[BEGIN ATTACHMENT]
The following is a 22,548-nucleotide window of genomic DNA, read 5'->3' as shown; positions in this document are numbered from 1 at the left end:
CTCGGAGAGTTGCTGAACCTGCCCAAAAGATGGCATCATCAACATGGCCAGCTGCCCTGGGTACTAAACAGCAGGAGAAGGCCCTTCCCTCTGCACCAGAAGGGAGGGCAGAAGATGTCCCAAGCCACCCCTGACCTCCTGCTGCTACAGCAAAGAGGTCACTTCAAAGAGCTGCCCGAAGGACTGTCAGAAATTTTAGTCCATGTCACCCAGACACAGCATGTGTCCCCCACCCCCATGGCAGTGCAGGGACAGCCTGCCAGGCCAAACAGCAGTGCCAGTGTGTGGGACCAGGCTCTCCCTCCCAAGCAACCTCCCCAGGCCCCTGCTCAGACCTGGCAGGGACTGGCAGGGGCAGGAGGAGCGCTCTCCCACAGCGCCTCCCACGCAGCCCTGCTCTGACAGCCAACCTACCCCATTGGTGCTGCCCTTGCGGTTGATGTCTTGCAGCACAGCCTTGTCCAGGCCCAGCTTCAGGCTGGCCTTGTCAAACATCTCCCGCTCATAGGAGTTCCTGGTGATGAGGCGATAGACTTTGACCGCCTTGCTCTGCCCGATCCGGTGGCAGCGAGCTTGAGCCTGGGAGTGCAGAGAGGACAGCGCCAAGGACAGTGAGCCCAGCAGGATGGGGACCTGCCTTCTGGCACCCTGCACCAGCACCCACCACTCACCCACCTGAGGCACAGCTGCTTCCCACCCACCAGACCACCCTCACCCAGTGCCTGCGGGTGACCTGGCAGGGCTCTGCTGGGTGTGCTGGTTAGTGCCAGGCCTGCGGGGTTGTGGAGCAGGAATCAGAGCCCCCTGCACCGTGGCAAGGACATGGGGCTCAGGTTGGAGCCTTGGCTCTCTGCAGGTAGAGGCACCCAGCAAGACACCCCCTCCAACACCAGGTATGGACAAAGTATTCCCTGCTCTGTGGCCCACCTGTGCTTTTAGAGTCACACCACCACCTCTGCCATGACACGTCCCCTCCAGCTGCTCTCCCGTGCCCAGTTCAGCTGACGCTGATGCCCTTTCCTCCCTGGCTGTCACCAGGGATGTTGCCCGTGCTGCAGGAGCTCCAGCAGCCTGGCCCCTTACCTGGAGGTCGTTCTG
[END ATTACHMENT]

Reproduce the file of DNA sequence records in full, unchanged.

The following is a 22,548-nucleotide window of genomic DNA, read 5'->3' as shown; positions in this document are numbered from 1 at the left end:
CTCGGAGAGTTGCTGAACCTGCCCAAAAGATGGCATCATCAACATGGCCAGCTGCCCTGGGTACTAAACAGCAGGAGAAGGCCCTTCCCTCTGCACCAGAAGGGAGGGCAGAAGATGTCCCAAGCCACCCCTGACCTCCTGCTGCTACAGCAAAGAGGTCACTTCAAAGAGCTGCCCGAAGGACTGTCAGAAATTTTAGTCCATGTCACCCAGACACAGCATGTGTCCCCCACCCCCATGGCAGTGCAGGGACAGCCTGCCAGGCCAAACAGCAGTGCCAGTGTGTGGGACCAGGCTCTCCCTCCCAAGCAACCTCCCCAGGCCCCTGCTCAGACCTGGCAGGGACTGGCAGGGGCAGGAGGAGCGCTCTCCCACAGCGCCTCCCACGCAGCCCTGCTCTGACAGCCAACCTACCCCATTGGTGCTGCCCTTGCGGTTGATGTCTTGCAGCACAGCCTTGTCCAGGCCCAGCTTCAGGCTGGCCTTGTCAAACATCTCCCGCTCATAGGAGTTCCTGGTGATGAGGCGATAGACTTTGACCGCCTTGCTCTGCCCGATCCGGTGGCAGCGAGCTTGAGCCTGGGAGTGCAGAGAGGACAGCGCCAAGGACAGTGAGCCCAGCAGGATGGGGACCTGCCTTCTGGCACCCTGCACCAGCACCCACCACTCACCCACCTGAGGCACAGCTGCTTCCCACCCACCAGACCACCCTCACCCAGTGCCTGCGGGTGACCTGGCAGGGCTCTGCTGGGTGTGCTGGTTAGTGCCAGGCCTGCGGGGTTGTGGAGCAGGAATCAGAGCCCCCTGCACCGTGGCAAGGACATGGGGCTCAGGTTGGAGCCTTGGCTCTCTGCAGGTAGAGGCACCCAGCAAGACACCCCCTCCAACACCAGGTATGGACAAAGTATTCCCTGCTCTGTGGCCCACCTGTGCTTTTAGAGTCACACCACCACCTCTGCCATGACACGTCCCCTCCAGCTGCTCTCCCGTGCCCAGTTCAGCTGACGCTGATGCCCTTTCCTCCCTGGCTGTCACCAGGGATGTTGCCCGTGCTGCAGGAGCTCCAGCAGCCTGGCCCCTTACCTGGAGGTCGTTCTG